Earlier this year, the Cnidaria and Ctenophora group at UMB organized the 10th International Workshop of the Hydrozoan Society. The event was a success, and we asked visiting researcher Marta Gil to tell us a little more about it.
This is what Marta, who is currently collaborating in our Artsdatabanken projects ParaZoo and NOAH, has to say:
Hello to everyone!
I’m Dr Marta Gil, a researcher at the association Ecoafrik and a member of the Marine Zoology Group at the University of Vigo, Spain. This spring I began a research stay at the University Museum of Bergen to collaborate with Dr Luis Martell on project PARAZOO. I have visited the museum several times, but this visit had a special meaning for me. This year, in May, the 10th Workshop of the Hydrozoan Society was celebrated, organised by the Cnidaria and Ctenophora Group at the Department of Natural History, so I took advantage of my stay in the city and decided to attend.
This was my first time at this event and I must say it was a very rewarding experience, I don’t think I could have enjoyed it more. We were welcomed by the organisers at the public collections of the Natural History Museum, which was open only for the occasion, creating a fantastic atmosphere to meet the participants and many of the hydrozoan experts.
Over the next three days, we listened to talks from students who are just starting as well as presentations from established researchers who have been working with hydrozoans for years. We have had great speakers such as Dr. Nicole Gravier-Bonnet, Prof. Carina Östman, and Dr.Gill Mapstone; and how to forget the enthusiasm of Prof. Paul Bologna’s group, all the questions and remarks from Dr. Dhugal Lindsay, and the sampling demonstration from our Japanese colleagues Gaku Yamamoto and Aya Adachi? The discussions that took place after each talk and the engaging poster session made this workshop more than a simple scientific meeting, it was a group of friends talking about their favourite animal group: hydrozoans!
After the talks and presentations were over, the sampling part started, which was the most fun for me! We were able to sample benthic hydroids and pelagic hydromedusae and siphonophores on board the Emiliania and the R/V Prinsesse Ingrid Alexandra, and we later studied them at the Espegrend Marine Biological Station. This part gave us the opportunity to learn and share knowledge, techniques and very useful tips from other experts to study hydrozoans throughout their life cycle.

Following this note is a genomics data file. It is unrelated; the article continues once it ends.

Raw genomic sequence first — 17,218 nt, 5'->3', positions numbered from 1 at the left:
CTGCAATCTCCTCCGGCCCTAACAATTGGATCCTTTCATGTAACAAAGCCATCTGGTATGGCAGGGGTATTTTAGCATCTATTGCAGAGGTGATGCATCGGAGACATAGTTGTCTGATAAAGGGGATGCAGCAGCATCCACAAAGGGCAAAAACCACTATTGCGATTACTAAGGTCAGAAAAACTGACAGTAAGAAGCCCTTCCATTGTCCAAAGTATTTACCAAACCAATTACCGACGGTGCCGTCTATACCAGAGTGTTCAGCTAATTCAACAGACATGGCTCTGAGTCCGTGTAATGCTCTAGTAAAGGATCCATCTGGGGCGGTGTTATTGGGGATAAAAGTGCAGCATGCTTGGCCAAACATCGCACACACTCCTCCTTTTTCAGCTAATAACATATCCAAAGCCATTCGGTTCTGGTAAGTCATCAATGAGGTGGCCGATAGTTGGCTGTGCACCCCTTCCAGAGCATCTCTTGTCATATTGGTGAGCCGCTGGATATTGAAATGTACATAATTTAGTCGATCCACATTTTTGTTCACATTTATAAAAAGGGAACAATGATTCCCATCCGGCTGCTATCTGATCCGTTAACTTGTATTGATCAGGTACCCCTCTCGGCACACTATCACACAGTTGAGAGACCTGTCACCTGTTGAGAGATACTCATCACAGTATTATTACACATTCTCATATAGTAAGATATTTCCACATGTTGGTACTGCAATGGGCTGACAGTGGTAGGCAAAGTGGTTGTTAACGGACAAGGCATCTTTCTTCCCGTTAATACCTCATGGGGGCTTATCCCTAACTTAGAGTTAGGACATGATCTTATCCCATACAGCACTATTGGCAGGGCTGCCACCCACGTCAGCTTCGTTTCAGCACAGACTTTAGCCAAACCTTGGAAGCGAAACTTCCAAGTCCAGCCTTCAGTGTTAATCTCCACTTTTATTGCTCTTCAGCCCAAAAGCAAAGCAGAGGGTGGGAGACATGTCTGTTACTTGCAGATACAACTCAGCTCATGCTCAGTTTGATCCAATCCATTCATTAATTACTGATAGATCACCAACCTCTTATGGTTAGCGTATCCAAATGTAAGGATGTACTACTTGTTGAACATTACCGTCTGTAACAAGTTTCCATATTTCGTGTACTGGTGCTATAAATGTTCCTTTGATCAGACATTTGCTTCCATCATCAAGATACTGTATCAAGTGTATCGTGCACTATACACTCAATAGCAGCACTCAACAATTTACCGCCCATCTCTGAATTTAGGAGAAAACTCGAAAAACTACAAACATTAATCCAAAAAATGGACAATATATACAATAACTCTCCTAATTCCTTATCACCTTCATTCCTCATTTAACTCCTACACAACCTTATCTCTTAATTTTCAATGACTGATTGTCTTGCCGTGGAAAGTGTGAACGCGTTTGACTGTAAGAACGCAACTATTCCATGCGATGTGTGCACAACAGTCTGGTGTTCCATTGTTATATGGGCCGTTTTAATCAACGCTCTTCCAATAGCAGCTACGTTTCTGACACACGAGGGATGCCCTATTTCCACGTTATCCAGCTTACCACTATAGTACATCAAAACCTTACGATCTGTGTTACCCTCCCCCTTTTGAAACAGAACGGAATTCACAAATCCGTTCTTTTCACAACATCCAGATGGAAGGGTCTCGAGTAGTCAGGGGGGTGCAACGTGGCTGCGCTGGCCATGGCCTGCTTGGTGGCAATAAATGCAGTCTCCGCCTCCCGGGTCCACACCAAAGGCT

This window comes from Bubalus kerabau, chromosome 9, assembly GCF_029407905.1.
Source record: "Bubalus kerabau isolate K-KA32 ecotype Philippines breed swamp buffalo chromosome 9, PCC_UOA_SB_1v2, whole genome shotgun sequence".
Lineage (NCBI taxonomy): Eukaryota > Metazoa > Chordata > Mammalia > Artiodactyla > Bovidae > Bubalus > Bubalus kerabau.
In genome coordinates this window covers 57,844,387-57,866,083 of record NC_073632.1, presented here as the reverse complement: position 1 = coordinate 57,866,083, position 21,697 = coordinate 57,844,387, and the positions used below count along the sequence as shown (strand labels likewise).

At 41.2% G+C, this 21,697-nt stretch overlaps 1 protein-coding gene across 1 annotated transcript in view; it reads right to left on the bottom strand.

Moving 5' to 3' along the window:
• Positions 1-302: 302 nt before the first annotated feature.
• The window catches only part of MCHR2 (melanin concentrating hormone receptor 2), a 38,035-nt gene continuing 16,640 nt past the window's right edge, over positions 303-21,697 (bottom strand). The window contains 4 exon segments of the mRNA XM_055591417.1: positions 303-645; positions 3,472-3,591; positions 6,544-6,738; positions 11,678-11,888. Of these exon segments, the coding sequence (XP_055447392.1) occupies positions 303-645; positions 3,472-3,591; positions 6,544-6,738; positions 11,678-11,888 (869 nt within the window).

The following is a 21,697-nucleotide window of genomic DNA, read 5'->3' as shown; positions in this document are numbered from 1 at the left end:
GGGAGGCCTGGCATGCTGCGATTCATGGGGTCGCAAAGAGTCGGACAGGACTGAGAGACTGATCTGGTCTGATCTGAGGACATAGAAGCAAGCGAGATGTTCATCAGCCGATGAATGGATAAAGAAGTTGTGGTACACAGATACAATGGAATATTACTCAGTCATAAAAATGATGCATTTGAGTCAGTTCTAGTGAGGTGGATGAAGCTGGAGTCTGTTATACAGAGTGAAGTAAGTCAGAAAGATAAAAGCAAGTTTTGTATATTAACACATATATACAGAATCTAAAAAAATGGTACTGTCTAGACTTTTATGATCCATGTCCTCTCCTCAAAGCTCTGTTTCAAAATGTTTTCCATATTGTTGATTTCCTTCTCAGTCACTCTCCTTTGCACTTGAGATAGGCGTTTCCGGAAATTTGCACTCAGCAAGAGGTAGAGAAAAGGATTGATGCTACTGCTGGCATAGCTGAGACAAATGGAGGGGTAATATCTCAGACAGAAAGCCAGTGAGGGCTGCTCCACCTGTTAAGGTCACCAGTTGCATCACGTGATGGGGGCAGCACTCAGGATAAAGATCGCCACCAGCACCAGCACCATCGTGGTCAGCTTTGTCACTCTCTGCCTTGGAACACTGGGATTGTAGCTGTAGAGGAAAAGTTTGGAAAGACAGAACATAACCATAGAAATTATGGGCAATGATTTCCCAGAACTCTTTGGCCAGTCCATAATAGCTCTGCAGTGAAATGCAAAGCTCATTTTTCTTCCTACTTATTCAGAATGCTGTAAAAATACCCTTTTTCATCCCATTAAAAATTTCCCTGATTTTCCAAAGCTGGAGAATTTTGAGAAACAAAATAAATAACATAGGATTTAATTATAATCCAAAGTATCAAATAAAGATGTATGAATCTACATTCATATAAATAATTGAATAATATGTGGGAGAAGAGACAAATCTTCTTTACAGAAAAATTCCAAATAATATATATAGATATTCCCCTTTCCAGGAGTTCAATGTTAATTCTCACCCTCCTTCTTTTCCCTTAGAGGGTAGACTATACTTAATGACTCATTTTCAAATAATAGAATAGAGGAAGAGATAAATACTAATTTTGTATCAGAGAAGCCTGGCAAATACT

To round off an amazing week, on Saturday morning we visited the UNESCO World Heritage Site at Bryggen, where we learned about the history and traditions of Bergen. At sunset, we took the cable car up to Mount Ulriken and, after enjoying the incredible views, we held the award ceremony and the election of the new president of the Hydrozoan Society, who was unanimously elected: Dr. Lucas Leclère!
I would like to close this chronicle by thanking UMB’s Cnidaria and Ctenophora group: Aino Hosia, Luis Martell and Joan Soto, for their incredible work in coordinating the presentations, transfers and field work and for hosting such a rewarding event. I would also like to mention the great work done by all the students of the group, who helped organize the meals on the sampling days and other various activities. Thanks to all of them, the rest of us simply enjoyed the week.
It was definitely an experience worth repeating. I’m already looking forward to the next workshop in France!